Owen was out in the shed, sorting junk for Edith’s rummage sale. He slid an oak hutch aside and there it was; a hole in the dusty floorboards, the size of an apple, in the center of the shed’s floor.

Owen scratched at his chin and stared at it.


That evening, Edith opened the kitchen window overlooking the yard and called Owen to supper. When he didn’t respond, she stomped along the gravel path leading from the house and out to the shed.

Owen stood by a bed-sized hole, his thin gray hair plastered to his brow, a crowbar in his hand, his flannel shirt darkened with sweat and clinging to his thin frame. Splintered floorboards littered the shed floor. Boxes, knick-knacks, Edith’s sewing machine were shoved into the corners.

“Owen!” Edith said. “What are you doing?”

Owen looked at her.

“I found a hole,” he said.

Edith crossed her arms and shifted her weight.

“I can see that,” she said. She surveyed the shed. “You’re supposed to be gathering sale items. What’ve you done to the floor?”

“Well, my dear,” Owen said, “I’ve tossed three boards, a chair and a lamp into this hole, and I’ve heard nothing of ‘em since. No clatter, crash, or shatter. I admit I’m perplexed.”

Edith stepped closer and peered into the hole. It was dark. She didn’t see a bottom.

“I’m cooking a pot roast and you’re throwing my antiques into a sinkhole?”

Owen waved a hand at her.

“Antiques? Yesterday they were yard-sale junk. And this is no sinkhole. You smell that?”

He sniffed at the air, his nostril flaring.

“Smells like fresh hay, doesn’t it?”

Edith smelled it too, but was loathe to admit it.

“Owen,” she said, “you’re too old to be ripping up floors. Come away from there and call the town hall about this hole. Get somebody to come out and fill it.”

Owen smiled wistfully.

“Yep, fresh hay,” Owen said. “Remember the barn, my dear?”

Edith smirked. She remembered.

That long-ago summer of their first year of marriage, Owen worked at her daddy’s farm. Edith would climb the ladder into the barn’s loft to watch Owen finishing his day’s work, stacking bales of hay and tending to the farm equipment. There was a tire-swing hung from the barn’s rafters, and Owen would climb the rope, strong and quick, and Edith would giggle and clamber onto her husband’s back, arms around his neck, legs around his hips, and he’d easily lower them both down and they’d walk home hand-in-hand.

Edith blushed, remembering fondly the scent of her new husband’s sweat, the muscles he’d had in his shoulders and back, long before the years had wasted them away.

And how they sometimes remained up in the loft for awhile, newlyweds that they were.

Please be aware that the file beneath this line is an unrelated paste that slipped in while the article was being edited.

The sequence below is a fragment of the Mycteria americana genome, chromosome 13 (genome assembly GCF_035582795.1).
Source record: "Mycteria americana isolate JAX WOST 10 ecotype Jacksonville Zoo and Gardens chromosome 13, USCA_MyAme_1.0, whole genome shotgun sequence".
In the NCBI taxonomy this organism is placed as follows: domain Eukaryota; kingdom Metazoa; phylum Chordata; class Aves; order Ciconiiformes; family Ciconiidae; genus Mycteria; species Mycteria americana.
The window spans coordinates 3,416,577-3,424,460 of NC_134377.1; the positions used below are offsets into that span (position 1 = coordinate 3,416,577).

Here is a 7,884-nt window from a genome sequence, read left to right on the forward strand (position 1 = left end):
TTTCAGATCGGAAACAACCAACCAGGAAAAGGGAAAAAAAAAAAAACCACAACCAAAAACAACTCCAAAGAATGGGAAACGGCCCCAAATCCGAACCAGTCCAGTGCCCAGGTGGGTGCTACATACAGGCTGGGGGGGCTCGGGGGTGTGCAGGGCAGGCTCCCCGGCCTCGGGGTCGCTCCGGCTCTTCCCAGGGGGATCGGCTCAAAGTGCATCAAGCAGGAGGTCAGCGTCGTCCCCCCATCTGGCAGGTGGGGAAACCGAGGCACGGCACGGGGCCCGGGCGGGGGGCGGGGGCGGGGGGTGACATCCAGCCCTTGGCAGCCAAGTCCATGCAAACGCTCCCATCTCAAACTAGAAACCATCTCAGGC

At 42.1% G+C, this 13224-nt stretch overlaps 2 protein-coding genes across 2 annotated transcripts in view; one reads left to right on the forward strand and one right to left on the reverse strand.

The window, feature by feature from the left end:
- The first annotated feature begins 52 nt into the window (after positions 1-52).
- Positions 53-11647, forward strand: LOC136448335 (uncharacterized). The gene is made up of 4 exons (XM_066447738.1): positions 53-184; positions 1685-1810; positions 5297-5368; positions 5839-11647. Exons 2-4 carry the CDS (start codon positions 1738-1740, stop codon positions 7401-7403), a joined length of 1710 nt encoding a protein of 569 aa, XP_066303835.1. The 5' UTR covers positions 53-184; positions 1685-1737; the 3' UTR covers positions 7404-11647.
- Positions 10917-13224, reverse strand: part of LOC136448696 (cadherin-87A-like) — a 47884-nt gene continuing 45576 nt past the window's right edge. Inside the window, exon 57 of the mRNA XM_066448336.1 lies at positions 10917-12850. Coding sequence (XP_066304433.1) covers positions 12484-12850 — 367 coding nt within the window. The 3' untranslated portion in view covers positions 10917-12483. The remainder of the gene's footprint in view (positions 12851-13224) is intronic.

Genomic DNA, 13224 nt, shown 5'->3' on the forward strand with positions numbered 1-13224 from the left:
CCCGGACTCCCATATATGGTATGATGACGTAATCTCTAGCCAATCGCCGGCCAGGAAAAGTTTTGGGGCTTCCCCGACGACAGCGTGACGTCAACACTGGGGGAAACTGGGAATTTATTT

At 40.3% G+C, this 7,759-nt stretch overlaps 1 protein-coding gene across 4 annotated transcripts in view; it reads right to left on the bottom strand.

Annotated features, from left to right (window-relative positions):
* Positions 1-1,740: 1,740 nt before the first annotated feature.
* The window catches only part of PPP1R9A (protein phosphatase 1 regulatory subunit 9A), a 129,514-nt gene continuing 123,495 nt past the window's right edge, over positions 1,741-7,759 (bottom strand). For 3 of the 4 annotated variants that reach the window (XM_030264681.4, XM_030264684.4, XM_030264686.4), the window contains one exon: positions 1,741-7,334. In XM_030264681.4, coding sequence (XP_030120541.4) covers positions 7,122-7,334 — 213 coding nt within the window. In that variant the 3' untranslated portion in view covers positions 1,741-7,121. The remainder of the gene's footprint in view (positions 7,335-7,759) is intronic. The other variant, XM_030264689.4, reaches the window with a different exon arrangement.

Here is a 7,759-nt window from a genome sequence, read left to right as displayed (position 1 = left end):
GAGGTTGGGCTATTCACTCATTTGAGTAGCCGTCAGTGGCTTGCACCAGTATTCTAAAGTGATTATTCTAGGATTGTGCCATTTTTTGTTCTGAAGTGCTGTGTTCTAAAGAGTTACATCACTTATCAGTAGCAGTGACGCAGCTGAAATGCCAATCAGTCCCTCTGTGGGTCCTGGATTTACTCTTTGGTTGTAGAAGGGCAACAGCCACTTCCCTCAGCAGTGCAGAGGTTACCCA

Edith snorted. “What I remember is that you’re not a young man anymore, so stop this nonsense and put them floorboards back, or you’ll be sleeping on the couch tonight.”

She turned and marched back to the house, scowling, or trying to, but for the hint of a smile on her lips.


Owen remained, gazing into the hole.

He thought again of that summer, and the old barn. He remembered how the hay could get into the oddest places when you rolled around in it naked.

He remembered the year after that summer, sitting in the doctor’s office, holding Edith as she wept when they were told they could never have children.

He remembered the years of farm work, and later at the factory in town, while Edith taught children at the elementary school, and the years passed, and their hair thinned and grayed, and retirement came, and the years passed, and where had it all gone?

Owen returned to the house after dark. He found a blanket and pillow waiting for him on the couch and curled up with them, and slept, and dreamt of younger days.


Edith found the note taped to the shed door the next morning. In Owen’s jittery scrawl, it read “Climbed down. Don’t worry. Be back soon.”

There was a rope tied to the rafters over the hole, the length of it disappearing down into the dark.

Edith walked around the hole a few times. She thought she could just make out the soft whisper of distant winds from below. She smelled fresh hay.

She found an old stool in a corner and sat.

Towards evening, when she was all cried out and terribly hungry, she heard a creak from the rafters. She noticed the rope was taut and trembling.

She rose from the stool and approached the edge of the hole.

Ascending from the dark, hand over hand, climbed her husband. His hair was a thick, full brown. As he came, she saw the lines on his face had softened, and there was a sparkle in his eyes she hadn’t seen in years.

He climbed the rope, strong and quick.

Owen stepped onto the shed floor and stood next to his wife. He wiped a tear from her cheek, and Edith smiled.

“I thought you’d left me,” she said, playfully punching Owen’s shoulder.

Owen winked.

“Sorry, dear. Just exploring.”

“And what did you find?”

“Come along and I’ll show you,” he said.

Edith put a hand to her chest and gaped at the rope.

“Me? Climb down that?”

“No, silly,” Owen said. “I’ll carry you.”

Edith started to protest, but Owen slipped a muscular arm around her waist and lifted her off her feet. He reached out with his other hand and grasped the rope.

“Ready?” he asked her.

“Yes,” she whispered. She put her arms around his neck, wrapped her legs about his waist, and he pulled them onto the rope, and slowly, gently, they began to descend.

G.T.MacMillan lives with his family in Pennsylvania where he plays drums and reads a lot.

If you want to keep EDF around, Patreon is the answer.

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Every Day Fiction